There are also more recent examples of politicians who’ve run or continued serving while dealing with a serious illness. Democrat John Fetterman did nothing to hide having suffered a stroke after his 2022 primary and Pennsylvania voters elected him to the Senate anyway. By contrast, California Senator Dianne Feinstein, also a Democrat, was criticized for being less than forthcoming about her own health in her final years – particularly her mental fitness.

“The American voting electorate is very forgiving, very understanding of politicians’ frailties and human condition, and they just want transparency,” said David Clementson, an assistant professor of advertising and public relations at the University of Georgia. “Because when politicians are not upfront and clear about their human frailties and diagnoses, the public suspects a cover-up.”

It’s worth noting that members of Congress aren’t under any legal obligation to publicly release health information. John Rogan, a senior fellow at Fordham Law School, said lawmakers have medical privacy rights just like any other citizen, adding that it’s to Jackson Lee’s credit that she announced her diagnosis when she did.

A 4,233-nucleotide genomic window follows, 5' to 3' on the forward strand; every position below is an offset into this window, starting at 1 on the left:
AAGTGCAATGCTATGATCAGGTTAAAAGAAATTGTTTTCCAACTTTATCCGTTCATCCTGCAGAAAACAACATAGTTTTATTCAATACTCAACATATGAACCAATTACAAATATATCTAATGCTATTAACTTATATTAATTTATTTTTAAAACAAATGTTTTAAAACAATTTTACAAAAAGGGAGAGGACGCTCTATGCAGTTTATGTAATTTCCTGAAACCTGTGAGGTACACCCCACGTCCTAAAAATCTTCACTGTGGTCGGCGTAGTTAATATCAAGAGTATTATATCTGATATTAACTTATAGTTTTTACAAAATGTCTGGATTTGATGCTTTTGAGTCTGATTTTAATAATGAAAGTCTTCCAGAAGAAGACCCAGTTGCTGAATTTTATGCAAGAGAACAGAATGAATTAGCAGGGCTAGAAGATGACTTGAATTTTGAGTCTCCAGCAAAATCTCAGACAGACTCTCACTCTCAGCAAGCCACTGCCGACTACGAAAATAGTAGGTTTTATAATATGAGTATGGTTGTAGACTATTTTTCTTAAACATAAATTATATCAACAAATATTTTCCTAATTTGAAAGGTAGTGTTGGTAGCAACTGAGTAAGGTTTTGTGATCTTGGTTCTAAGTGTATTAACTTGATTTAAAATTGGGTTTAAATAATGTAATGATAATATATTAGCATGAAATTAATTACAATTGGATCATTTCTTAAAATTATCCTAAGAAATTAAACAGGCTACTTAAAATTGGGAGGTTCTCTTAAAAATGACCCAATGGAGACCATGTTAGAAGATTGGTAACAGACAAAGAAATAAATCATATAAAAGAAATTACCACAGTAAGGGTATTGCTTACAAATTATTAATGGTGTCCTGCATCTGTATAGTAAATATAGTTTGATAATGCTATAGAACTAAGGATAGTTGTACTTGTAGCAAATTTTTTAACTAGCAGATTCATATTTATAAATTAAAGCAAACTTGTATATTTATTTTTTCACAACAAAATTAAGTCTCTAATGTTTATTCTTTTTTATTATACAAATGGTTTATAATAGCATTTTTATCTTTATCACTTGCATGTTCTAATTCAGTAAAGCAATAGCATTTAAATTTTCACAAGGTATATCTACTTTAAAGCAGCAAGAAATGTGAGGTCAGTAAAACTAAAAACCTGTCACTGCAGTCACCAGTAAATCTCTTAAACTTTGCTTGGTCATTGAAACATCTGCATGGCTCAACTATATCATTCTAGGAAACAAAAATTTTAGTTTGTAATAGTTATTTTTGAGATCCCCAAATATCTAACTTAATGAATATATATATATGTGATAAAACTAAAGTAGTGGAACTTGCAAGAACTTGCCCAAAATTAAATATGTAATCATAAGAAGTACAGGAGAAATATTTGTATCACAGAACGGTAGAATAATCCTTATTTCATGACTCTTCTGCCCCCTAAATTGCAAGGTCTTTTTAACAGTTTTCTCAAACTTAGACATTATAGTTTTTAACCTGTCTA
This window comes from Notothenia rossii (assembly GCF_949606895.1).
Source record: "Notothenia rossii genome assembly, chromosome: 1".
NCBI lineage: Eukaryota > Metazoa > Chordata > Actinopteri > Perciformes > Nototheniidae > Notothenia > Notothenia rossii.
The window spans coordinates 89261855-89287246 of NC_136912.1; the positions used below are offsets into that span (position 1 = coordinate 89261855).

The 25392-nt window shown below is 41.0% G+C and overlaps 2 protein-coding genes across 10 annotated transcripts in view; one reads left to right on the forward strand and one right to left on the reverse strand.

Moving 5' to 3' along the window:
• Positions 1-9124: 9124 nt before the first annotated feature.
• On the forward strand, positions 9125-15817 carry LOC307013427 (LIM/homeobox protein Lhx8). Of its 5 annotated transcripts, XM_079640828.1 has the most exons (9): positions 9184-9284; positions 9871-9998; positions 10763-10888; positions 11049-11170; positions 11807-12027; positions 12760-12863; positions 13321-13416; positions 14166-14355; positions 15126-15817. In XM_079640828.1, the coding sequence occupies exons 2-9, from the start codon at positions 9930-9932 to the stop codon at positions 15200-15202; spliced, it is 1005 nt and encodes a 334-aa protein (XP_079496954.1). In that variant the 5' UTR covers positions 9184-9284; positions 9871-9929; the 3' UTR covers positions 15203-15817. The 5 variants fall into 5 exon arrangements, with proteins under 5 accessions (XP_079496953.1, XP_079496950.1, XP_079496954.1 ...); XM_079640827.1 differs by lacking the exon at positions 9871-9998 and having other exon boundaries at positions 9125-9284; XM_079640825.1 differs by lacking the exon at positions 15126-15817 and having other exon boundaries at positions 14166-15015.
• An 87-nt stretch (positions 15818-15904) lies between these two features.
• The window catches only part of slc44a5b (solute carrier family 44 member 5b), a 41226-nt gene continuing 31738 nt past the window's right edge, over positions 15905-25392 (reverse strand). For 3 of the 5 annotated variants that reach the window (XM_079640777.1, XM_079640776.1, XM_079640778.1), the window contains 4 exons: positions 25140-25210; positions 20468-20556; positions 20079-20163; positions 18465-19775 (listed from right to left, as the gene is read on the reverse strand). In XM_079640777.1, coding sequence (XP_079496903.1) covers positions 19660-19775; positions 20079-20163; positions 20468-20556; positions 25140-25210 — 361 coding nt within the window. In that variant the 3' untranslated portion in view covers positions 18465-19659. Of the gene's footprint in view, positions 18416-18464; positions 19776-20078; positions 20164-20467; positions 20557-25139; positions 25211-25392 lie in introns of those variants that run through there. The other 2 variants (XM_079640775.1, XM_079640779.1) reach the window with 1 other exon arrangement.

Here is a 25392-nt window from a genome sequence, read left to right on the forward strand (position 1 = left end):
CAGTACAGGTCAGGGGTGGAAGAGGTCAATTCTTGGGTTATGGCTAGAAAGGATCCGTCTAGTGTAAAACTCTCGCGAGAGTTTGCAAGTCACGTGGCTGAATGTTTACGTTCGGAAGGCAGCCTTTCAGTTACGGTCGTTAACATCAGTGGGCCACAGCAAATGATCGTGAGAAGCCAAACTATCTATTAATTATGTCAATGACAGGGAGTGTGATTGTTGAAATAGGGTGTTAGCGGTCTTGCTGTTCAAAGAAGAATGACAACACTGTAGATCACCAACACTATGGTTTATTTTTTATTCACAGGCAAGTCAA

“It really is important that candidates and members of Congress like Representative Jackson Lee be open with the public about their health because it has a direct impact in a lot of cases on their ability to represent their constituents,” Rogan said.

The ability to serve

That raises the question of how well Jackson Lee, if reelected, will be able to perform the duties of her office.

“There’s no replacing a situation when you have a healthy member who actually is in Washington when they’re supposed to be, is able to vote, is able to give direct direction to staff, is able to interact person to person with members,” Roy Brownell said.

Still, Brownell said Jackson Lee should be able to make good on the promise of her June 2 statement, which said her office will continue to deliver the constituent services TX-18 residents depend on.

“When some constituent doesn’t get their Social Security check when they’re supposed to, when there’s something that’s lost in bureaucratic miasma, and constituents aren’t getting a fair shake from the bureaucracy, quite often constituents look to lawmakers as their ombudsman with the federal government,” Brownell said, noting that’s the job of office staffers called caseworkers. “That more or less can go on on autopilot.”

Jackson Lee’s ability to be present for floor votes is another matter.

John Feerick, a professor and dean emeritus at Fordham Law School, believes it would be of benefit to constituents if the House of Representatives were to reinstate the proxy voting rules it adopted during the height of the COVID-19 epidemic. But he put the prospect of Jackson Lee’s missing votes in a larger context.

“The House of Representatives,” Feerick said, “probably very rarely has 435 members present. And my sense is that the absence rate with respect to the number 435 can be very significant, for different reasons.”

In her June 2 statement, the congresswoman said she would, “be present for votes on legislation that is critical for the prosperity and security of the American people,” but that she would occasionally be absent from Congress while pursuing treatments for her cancer.